Robin Harding: I’m a big old cynic when it comes to this. I feel that businesses are under a lot of pressure to take it seriously. And I meet an awful lot of people with ESG on their business cards. Whether something has fundamentally changed in business attitudes or the actual expectation of businesses, I’m not so sure.

Gautam Kumra: For years, observers have talked about Asia’s massive future potential. But the future arrived even faster than expected. The question is no longer how quickly Asia will rise; it is how Asia will lead. Keep listening to the Future of Asia Podcast.

Jonathan Woetzel: We should be, as my father would say, wise as serpents but innocent as doves. Bear in mind that there may well be quite a lot of storytelling, but we have to look at the reality of it, which brings us back to this question of labor and the recovery. One of the things we’re grappling with is the question of who really recovered fastest. And when we recovered and went back to work, was it the same work? Did technology and our response to the pandemic change our work? We’ve become more digital, more online, and more automated, which changes the demand for labor. Could that be something that’s also changing the economic outlook for labor, both in the US and maybe also in Asia? Did things change with work because of the pandemic?

Kevin Krolicki: I’m not sure. In our industry, information media, there’s no question. It was like we invented the virtual newsroom. And in some respects, we made process improvements over the course of last year. But it was a lot of work. If we talk about kind of the choke points—supply chain, the public-health system, or making an iPhone—those things can’t be done on a Zoom call. So I don’t know how broadly the changes that we’ve experienced can translate.

Robin Harding: I have two points on this. I’m convinced that some things that have fundamentally and permanently changed because there are some things actually work better on a Zoom call than they do in real life. My classic example of this is the parent–teacher evening. If you’ve got kids, if you go to the school, you’ve got to go around and meet all the teachers. It’s corridors full of parents trying to find the next classroom, the next teacher, and the schedule doesn’t work. When you do that online, you just click through the Zoom rooms: the whole thing is low stress, teachers can go home and they’re happy, and the parents are home and they’re happy. It’s a trivial example, but that’s something where the technology actually changes how the organization works. I’m not really sure what the places are where that is true, but I’m sure there are a lot of them. Where I don’t think it changes is—as we know, it’s been studied exhaustively and the evidence is very convincing—that there are big productivity advantages to people being together in an office. There are big productivity advantages to people living in dense cities close to each other. It facilitates innovation and collaboration. I don’t believe those business and economic facts have changed. I believe we will all end up back in the office. I don’t think everyone’s going to be working from home in the countryside, but there will be changes. And it may be ten years before we realize what fundamental, pandemic-related changes work.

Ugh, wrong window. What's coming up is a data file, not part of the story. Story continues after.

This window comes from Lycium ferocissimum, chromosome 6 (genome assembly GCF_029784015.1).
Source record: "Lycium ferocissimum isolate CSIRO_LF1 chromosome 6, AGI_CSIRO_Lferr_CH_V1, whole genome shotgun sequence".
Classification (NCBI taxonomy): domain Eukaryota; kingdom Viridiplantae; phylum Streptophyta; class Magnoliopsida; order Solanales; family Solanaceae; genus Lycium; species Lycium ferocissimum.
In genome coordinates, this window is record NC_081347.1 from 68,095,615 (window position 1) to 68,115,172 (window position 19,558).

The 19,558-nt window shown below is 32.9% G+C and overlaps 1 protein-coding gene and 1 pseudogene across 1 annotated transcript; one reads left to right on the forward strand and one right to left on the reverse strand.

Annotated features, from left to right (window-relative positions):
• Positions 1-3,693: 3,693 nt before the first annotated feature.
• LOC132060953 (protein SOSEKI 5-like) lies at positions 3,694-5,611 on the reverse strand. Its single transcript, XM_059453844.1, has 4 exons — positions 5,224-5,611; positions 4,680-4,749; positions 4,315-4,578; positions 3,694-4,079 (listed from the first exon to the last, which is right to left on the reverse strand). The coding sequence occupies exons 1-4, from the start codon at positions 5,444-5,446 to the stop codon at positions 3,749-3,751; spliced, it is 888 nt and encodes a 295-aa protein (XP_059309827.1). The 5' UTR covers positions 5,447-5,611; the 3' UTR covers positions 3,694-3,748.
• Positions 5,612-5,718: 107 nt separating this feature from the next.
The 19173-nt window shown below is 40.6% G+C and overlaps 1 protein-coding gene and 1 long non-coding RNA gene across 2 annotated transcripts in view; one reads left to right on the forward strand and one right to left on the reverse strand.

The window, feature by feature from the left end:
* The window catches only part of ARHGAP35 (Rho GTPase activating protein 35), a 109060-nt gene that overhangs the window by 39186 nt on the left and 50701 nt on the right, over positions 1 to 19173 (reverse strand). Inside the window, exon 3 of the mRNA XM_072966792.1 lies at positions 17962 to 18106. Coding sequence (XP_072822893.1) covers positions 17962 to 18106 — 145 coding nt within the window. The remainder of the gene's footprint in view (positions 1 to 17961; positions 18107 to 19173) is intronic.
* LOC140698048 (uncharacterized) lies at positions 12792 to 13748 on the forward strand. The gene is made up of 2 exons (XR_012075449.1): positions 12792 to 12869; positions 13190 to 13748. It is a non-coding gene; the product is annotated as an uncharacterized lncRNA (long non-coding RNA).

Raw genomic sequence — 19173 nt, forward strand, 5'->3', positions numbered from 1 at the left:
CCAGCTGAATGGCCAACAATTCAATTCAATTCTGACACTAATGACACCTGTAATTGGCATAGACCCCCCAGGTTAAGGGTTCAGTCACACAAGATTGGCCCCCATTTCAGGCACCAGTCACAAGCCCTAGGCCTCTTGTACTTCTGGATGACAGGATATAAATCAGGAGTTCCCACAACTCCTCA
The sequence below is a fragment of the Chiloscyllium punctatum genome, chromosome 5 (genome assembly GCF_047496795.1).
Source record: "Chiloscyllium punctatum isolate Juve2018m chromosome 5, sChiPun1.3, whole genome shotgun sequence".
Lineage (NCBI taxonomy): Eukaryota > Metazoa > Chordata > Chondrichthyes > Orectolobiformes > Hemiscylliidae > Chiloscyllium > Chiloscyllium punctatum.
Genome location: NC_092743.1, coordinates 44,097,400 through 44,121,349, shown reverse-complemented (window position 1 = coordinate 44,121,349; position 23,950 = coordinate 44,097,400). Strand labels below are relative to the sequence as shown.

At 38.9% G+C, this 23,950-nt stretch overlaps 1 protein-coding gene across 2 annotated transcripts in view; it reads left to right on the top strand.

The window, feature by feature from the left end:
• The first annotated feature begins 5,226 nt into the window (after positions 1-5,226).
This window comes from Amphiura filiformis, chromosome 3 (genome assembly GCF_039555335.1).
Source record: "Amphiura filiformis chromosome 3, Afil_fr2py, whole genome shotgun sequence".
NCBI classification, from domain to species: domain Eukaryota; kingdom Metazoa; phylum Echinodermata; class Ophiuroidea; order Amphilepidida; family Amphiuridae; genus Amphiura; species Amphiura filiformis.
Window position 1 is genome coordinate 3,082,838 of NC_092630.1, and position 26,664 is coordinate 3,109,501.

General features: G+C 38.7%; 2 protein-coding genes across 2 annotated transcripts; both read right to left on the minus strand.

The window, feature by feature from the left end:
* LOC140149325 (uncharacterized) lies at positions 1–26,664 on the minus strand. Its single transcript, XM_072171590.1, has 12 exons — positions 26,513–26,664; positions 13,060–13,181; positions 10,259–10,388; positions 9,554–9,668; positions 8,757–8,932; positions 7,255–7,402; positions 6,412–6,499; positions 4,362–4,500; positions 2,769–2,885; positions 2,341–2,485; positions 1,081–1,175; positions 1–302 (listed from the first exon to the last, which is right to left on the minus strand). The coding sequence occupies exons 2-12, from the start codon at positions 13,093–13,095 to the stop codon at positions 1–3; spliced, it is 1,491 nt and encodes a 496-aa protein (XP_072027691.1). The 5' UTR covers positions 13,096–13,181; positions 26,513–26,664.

Jonathan Woetzel: That’s a really subtle point. Technology moves on. It’s going to change the workplace, no question about it. But it doesn’t mean you’re going to lose the workplace. The workplace will evolve in some way, but the value of being in a place where you can communicate with people around your work is something we should be holding on to, if nothing else. That’s encouraging.

Kevin Krolicki: To that point, if you think about the type of work that has gone virtual and isolation-based in some respects, I think there is a pent-up demand to get back to something like a more traditional workplace on the part of management. I think that’s true in finance and in [information media]. Workers are not all the same on this score, but what’s been interesting to me is younger workers, particularly early career workers, are more strongly seeing the benefit of being in a physical workplace. It’ll be interesting to see how that changes over the course of this year and what COVID-19 allows.

If you think about the type of work that has gone virtual and isolation-based in some respects, I think there is a pent-up demand to get back to something like a more traditional workplace on the part of management.

Kevin Krolicki

Jonathan Woetzel: Getting to the point that there is something here that we’re discovering about work and where it’s valuable and where it’s less valuable. So rapid-fire, one-off interactions that require a lot of transaction costs, like parent–teacher interactions, are perhaps not so valuable. But a repetitive, ongoing creative exercise where there’s serendipity and the opportunity to sort of cross-fertilize, we need a lot of that. How do we rebuild our workplaces for that? How do we ensure that that type of interaction is maximized? This is a really exciting opportunity, I hope, for our real-estate listeners.

Let me turn to one other topic—we’ve touched on it already. It’s the supply chain. It’s coming back to what Kevin was saying about things that are secular and stochastic or cyclical and tying back to what Robin was saying about the tensions. As we see, for the supply chain, one of the observations is the regionalization of trade, and that people are starting to see a more “Asia for Asia, America for America, Europe for Europe” kind of world. What do you say about that? Will it kick off a new round of regionalization of supply chains?